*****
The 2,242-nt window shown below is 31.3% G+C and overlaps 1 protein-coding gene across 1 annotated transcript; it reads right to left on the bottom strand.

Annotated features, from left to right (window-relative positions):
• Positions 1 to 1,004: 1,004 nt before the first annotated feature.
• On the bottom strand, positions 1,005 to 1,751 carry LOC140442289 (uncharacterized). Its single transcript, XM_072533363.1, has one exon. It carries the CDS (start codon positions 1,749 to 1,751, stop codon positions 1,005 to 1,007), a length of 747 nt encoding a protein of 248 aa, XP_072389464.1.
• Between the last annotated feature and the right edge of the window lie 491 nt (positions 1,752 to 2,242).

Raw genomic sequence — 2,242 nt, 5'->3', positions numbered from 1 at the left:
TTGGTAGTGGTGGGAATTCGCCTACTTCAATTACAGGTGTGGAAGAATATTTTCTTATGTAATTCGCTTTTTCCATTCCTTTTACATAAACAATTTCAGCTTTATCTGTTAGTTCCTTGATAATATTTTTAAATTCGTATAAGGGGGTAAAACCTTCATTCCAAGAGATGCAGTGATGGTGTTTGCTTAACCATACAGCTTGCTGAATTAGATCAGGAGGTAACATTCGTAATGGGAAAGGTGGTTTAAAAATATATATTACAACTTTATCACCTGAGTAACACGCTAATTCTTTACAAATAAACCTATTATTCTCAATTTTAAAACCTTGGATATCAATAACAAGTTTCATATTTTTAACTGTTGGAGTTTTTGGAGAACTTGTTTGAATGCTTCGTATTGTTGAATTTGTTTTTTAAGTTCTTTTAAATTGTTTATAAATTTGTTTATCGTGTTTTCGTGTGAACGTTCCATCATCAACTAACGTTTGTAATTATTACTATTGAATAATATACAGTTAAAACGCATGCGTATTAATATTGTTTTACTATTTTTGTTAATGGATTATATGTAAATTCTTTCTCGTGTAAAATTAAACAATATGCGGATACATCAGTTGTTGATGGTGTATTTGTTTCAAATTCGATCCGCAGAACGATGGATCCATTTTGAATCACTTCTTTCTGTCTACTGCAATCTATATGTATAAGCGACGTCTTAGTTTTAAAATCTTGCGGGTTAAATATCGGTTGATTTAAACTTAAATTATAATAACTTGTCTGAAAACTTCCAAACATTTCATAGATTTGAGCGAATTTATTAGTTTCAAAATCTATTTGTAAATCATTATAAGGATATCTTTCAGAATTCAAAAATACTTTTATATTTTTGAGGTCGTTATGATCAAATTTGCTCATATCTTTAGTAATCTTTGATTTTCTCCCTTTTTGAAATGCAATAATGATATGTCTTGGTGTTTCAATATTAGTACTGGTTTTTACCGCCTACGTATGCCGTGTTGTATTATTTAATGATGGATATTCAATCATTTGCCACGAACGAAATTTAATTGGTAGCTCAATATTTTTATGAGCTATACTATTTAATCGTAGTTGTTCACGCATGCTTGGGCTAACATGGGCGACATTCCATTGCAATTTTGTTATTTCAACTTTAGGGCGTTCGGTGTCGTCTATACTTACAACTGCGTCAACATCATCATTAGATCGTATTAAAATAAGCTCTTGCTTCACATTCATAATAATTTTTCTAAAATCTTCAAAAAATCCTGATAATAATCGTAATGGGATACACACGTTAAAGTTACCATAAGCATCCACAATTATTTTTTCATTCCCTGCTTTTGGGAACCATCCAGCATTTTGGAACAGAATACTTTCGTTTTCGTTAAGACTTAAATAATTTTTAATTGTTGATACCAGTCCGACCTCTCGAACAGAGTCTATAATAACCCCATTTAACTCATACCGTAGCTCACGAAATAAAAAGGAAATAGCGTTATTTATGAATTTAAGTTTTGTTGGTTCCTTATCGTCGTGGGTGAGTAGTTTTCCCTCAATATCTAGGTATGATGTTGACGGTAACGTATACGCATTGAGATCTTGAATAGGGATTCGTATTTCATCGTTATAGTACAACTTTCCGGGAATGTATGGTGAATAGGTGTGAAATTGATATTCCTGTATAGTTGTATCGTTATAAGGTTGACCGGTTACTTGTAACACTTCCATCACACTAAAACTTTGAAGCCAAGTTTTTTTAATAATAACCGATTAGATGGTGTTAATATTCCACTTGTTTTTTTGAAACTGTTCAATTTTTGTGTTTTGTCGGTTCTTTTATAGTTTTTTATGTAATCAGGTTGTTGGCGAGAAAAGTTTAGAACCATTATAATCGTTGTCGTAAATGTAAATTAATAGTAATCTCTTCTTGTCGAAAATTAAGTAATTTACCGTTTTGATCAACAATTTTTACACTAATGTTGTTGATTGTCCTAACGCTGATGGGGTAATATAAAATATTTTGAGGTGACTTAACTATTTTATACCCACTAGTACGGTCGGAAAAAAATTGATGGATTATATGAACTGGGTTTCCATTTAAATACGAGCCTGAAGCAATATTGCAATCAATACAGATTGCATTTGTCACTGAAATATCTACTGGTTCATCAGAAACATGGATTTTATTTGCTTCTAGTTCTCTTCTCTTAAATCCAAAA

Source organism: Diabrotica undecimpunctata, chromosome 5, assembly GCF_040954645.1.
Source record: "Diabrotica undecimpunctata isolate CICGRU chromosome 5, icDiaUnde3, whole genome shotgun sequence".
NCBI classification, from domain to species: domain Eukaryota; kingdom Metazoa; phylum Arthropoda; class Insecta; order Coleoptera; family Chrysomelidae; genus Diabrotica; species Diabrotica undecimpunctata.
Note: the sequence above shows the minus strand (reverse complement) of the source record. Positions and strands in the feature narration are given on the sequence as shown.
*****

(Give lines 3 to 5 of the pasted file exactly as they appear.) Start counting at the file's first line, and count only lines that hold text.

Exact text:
• Positions 1 to 1,004: 1,004 nt before the first annotated feature.
• On the bottom strand, positions 1,005 to 1,751 carry LOC140442289 (uncharacterized). Its single transcript, XM_072533363.1, has one exon. It carries the CDS (start codon positions 1,749 to 1,751, stop codon positions 1,005 to 1,007), a length of 747 nt encoding a protein of 248 aa, XP_072389464.1.
• Between the last annotated feature and the right edge of the window lie 491 nt (positions 1,752 to 2,242).